What’s the first thing you think about when you think of France? Food. Or wine… Or art… But I’m here to focus on food. The French are very particular about a lot of things, and they seriously know what they’re doing when it comes to food.
Now that I’ve successfully survived three weeks of studying abroad in Paris (AKA eating my way through the city), I feel confident in my ability to both debunk myths about French cuisine and tell you the real deal about what’s going on in this food-obsessed country.
Yes, croissants and pain au chocolats are abundant in your local boulangerie and yes, some people eat them for breakfast. However, most Parisians barely eat any breakfast, opting instead for a café and a piece of toasted baguette with butter or confiture flavors ranging from raspberry to mirabelle to lime.
2. Butter: France’s favorite word?
French food is stereotypically thought to be very heavy, featuring cream and butter in both savory and sweet items. The French do like their butter and a lot of French cooking and baking relies on it. Finding out how much butter goes into a single croissant would likely give you a heart attack. They produce specialized and extensive sweet cream and salted butter, for both eating and cooking, that come from cows with names like Sunshine.
Even though butter is certainly an important aspect of French cuisine, not every dish or meal is featured with butter. For example, while it is ubiquitous in the States to receive butter with bread at a restaurant, the French won’t serve it (and if you ask for it, you immediately prove yourself to be American). Even with the dinners my host family makes, there’s rarely a heavy, butter-laden dinner. My host mother informed me that she doesn’t even like butter. In fact, we rarely eat heavy meals at all. Now you know how the French stay so thin.
3. Parisians walk around with baguettes in their hands.
So true and so comical. I love watching Parisians clutch their baguettes, nibbling them as they walk home. They stick out from purses and shopping carts, and you can even find them on the laps of commuters on the metro.
4. The cheese here is magical.
Whatever laws about pasteurization and whatnot are in the United States should be abolished to make way for whatever the French do to their cheese. They don’t kid around when it comes to cheese. Each dinner with my host family concludes with a cheese course, with options ranging from chèvre, to brie, to camembert, and to so many other kinds I have never heard of but try relentlessly, spread upon a crunchy baguette and accompanied by either jam or a glass of wine.
5. Speaking of bread…
It’s a rare day in Paris when I don’t have a meal without some form of bread, whether it’s my baguette for breakfast, a sandwich for lunch or some sort of pastry in the late afternoon. The boulangeries here have your stereotypical pain au chocolats, croissants and baguettes, but there’s also an enormous selection of other types of breads and viennoiseries that can be even better than your typical croissant.
6. The coffee is just so much better here.
I don’t even really like coffee. Yet here it tastes absolutely divine.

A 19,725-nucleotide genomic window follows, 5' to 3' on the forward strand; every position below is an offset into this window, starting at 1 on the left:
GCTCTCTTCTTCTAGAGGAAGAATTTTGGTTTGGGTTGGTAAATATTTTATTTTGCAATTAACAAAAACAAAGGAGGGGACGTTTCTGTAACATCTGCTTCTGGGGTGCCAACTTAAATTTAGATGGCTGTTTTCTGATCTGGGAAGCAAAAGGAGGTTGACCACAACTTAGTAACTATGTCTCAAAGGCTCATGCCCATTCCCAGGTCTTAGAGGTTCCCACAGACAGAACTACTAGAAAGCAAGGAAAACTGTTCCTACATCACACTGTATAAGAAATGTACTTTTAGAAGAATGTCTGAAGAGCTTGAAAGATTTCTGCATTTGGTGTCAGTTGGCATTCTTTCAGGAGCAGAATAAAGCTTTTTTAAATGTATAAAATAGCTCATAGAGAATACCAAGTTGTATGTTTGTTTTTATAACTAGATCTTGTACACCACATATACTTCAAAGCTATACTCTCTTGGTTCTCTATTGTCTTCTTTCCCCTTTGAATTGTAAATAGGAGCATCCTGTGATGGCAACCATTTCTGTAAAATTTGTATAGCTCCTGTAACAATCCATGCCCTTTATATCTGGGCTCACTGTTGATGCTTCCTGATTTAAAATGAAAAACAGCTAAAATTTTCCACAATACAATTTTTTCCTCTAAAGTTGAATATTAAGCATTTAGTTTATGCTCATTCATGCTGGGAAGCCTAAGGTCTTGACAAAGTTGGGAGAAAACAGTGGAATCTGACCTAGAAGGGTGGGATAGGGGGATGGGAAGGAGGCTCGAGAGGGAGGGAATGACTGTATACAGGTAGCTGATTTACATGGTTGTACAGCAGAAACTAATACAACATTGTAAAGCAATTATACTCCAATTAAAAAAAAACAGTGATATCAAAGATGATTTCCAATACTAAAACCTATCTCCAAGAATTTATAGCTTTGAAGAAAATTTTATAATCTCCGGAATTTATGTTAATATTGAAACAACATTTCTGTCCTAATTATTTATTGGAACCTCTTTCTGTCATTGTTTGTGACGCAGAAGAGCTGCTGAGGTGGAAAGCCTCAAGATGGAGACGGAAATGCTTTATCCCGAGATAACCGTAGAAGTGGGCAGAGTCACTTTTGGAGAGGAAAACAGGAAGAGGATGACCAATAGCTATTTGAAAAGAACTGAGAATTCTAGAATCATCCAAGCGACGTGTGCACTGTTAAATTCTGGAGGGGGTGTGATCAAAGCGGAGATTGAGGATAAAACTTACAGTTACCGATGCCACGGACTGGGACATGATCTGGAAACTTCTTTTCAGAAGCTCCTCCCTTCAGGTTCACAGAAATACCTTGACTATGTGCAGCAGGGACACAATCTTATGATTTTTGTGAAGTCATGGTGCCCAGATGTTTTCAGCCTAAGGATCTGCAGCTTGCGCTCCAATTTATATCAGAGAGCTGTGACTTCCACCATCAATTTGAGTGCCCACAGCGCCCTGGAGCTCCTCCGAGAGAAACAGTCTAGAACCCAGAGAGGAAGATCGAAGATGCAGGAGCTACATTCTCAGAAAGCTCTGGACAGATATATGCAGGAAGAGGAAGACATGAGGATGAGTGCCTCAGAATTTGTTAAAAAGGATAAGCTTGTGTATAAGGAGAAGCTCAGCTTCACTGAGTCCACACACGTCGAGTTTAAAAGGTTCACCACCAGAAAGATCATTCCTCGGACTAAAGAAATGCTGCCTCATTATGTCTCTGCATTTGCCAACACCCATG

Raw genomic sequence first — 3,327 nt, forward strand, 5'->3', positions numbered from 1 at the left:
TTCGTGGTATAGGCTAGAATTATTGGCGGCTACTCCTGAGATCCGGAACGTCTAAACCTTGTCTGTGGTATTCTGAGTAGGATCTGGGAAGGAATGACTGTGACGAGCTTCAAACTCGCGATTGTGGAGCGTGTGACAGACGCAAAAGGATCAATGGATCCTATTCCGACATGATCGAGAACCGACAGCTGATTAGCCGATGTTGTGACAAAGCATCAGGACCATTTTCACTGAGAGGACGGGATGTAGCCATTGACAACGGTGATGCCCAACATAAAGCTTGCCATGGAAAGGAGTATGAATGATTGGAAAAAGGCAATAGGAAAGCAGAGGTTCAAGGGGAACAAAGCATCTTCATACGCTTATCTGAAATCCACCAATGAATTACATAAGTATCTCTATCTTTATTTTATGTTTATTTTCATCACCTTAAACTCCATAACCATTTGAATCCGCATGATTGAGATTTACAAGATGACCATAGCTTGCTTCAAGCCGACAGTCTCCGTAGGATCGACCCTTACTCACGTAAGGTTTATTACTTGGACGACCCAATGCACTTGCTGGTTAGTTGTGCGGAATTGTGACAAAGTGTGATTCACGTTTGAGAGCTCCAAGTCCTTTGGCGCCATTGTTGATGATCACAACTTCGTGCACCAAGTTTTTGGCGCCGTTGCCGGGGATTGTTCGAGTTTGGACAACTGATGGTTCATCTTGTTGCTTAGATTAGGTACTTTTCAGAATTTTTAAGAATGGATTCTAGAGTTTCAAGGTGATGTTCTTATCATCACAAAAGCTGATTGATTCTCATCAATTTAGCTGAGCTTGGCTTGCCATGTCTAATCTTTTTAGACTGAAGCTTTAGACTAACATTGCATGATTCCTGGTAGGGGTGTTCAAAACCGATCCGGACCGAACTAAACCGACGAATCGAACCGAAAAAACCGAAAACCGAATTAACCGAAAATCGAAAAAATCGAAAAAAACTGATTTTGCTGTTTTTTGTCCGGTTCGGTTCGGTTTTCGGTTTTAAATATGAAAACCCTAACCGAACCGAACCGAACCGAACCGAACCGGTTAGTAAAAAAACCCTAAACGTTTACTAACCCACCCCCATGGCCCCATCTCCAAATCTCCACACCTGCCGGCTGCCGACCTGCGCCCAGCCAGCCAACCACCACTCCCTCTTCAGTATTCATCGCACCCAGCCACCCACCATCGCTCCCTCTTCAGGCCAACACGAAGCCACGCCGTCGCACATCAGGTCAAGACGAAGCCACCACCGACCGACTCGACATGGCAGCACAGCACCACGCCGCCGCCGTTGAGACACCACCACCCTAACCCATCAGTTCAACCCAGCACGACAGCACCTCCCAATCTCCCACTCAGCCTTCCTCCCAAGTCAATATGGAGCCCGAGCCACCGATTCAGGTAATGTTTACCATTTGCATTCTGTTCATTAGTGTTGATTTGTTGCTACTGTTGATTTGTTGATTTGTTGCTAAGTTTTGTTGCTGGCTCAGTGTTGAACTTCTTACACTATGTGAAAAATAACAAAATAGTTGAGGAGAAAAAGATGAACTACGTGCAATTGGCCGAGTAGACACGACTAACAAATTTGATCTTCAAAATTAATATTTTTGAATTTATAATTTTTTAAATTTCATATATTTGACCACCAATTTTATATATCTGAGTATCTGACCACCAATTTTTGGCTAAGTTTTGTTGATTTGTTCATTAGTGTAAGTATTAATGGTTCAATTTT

7. You can sit for as long as you want at restaurants.
That is until closing, of course. But waiters won’t shuttle you out like they do in the States, allowing you to enjoy your meal without feeling pressured to rush through the dining experience. The check won’t come unless you ask for it, fueling that relaxed attitude. Also tipping isn’t required. Major plus.
8. The French do eat some, let’s say… “eclectic” food.
Not every French person likes escargot or frog’s legs. Or blood sausage. Or cockscomb. It’s not something that’s eaten at home every evening for dinner, but there are some who sure do love it.
9. The stereotypes the French have of American food are embarrassingly just what you’d expect.
My host mother explained that when she thinks of American food, she thinks of Coke, ketchup and McDonald’s. She even asked if I ate vegetables at home (cue face palm).
10. Everyone eats so quickly.
During my dinners with my host family, one cannot move onto the next course until every person has completed his or her dish. For the first few meals I ate on the slower side, not wanting to shove food in my face and be impolite. Yet they’d be completely finished and I’d still have more than half of my dinner on my plate. “Pauvre, Amy,” they say, remarking on how slowly I eat in comparison to their rapid inhalation.
Furthermore, if you don’t eat everything on your plate, you’re basically offending the host or whomever has cooked your meal; it’s a sign that you didn’t enjoy it. Plus, the French aren’t about wasting food.
11. They are extraordinarily particular about dining.
There’s a particular spot for every food item, piece of silverware and glass, and they all revolve depending on what point you’re at in the meal. For example, while eating your cheese course you cannot put your baguette on your plate, but instead its location on the table is above and to the left of the plate.
Where your silverware is on the table signals whether or not you are still eating. Placing your knife and fork face down on the plate cues the rest of the table that you are finished.
12. Bad food does exist in Paris.
Shocking, I know. Just like in any other gastronomic city, you can get bad food. The touristy neighborhoods trap unsuspecting diners at restaurants with sub-par food for an expensive price, especially the typical cafés on every corner that are only really worth getting coffee or a drink at with friends–the food is overpriced and unexceptional.
The boulangeries and pâtisseries range in levels of tastiness, making it difficult to differentiate between the boulangerie on that corner and the one across the street. As long as you do your research beforehand, you won’t be subjected to bad food.
13. Overall, French food is incroyable.
I’ve been quite the happy camper.
There’s some international Spooning going on here: